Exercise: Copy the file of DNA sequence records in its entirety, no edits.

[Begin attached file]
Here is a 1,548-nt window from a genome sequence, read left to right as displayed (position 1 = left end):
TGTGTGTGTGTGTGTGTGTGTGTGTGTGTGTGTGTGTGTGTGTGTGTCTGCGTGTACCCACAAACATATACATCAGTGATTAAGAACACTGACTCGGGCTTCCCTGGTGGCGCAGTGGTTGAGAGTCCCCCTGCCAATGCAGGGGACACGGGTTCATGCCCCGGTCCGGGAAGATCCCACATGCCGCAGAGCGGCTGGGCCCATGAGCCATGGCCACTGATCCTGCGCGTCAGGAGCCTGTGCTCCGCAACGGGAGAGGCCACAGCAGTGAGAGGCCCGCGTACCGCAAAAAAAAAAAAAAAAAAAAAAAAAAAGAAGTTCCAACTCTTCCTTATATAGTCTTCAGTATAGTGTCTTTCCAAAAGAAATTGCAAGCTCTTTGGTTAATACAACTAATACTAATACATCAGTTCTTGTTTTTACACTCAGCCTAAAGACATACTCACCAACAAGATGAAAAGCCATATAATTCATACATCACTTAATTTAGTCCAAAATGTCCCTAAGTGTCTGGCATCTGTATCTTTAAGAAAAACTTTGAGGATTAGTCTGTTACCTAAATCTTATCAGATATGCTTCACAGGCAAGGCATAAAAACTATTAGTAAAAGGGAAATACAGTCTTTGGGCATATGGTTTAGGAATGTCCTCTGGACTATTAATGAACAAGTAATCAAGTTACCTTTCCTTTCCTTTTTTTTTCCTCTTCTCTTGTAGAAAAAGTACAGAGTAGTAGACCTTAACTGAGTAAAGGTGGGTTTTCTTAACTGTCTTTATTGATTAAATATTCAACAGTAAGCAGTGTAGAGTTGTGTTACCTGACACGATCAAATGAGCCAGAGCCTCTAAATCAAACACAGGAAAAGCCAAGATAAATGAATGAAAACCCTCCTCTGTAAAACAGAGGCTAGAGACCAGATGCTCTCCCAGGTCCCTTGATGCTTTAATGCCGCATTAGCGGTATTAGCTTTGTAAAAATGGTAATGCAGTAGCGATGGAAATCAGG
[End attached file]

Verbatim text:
Here is a 1,548-nt window from a genome sequence, read left to right as displayed (position 1 = left end):
TGTGTGTGTGTGTGTGTGTGTGTGTGTGTGTGTGTGTGTGTGTGTGTCTGCGTGTACCCACAAACATATACATCAGTGATTAAGAACACTGACTCGGGCTTCCCTGGTGGCGCAGTGGTTGAGAGTCCCCCTGCCAATGCAGGGGACACGGGTTCATGCCCCGGTCCGGGAAGATCCCACATGCCGCAGAGCGGCTGGGCCCATGAGCCATGGCCACTGATCCTGCGCGTCAGGAGCCTGTGCTCCGCAACGGGAGAGGCCACAGCAGTGAGAGGCCCGCGTACCGCAAAAAAAAAAAAAAAAAAAAAAAAAAAGAAGTTCCAACTCTTCCTTATATAGTCTTCAGTATAGTGTCTTTCCAAAAGAAATTGCAAGCTCTTTGGTTAATACAACTAATACTAATACATCAGTTCTTGTTTTTACACTCAGCCTAAAGACATACTCACCAACAAGATGAAAAGCCATATAATTCATACATCACTTAATTTAGTCCAAAATGTCCCTAAGTGTCTGGCATCTGTATCTTTAAGAAAAACTTTGAGGATTAGTCTGTTACCTAAATCTTATCAGATATGCTTCACAGGCAAGGCATAAAAACTATTAGTAAAAGGGAAATACAGTCTTTGGGCATATGGTTTAGGAATGTCCTCTGGACTATTAATGAACAAGTAATCAAGTTACCTTTCCTTTCCTTTTTTTTTCCTCTTCTCTTGTAGAAAAAGTACAGAGTAGTAGACCTTAACTGAGTAAAGGTGGGTTTTCTTAACTGTCTTTATTGATTAAATATTCAACAGTAAGCAGTGTAGAGTTGTGTTACCTGACACGATCAAATGAGCCAGAGCCTCTAAATCAAACACAGGAAAAGCCAAGATAAATGAATGAAAACCCTCCTCTGTAAAACAGAGGCTAGAGACCAGATGCTCTCCCAGGTCCCTTGATGCTTTAATGCCGCATTAGCGGTATTAGCTTTGTAAAAATGGTAATGCAGTAGCGATGGAAATCAGG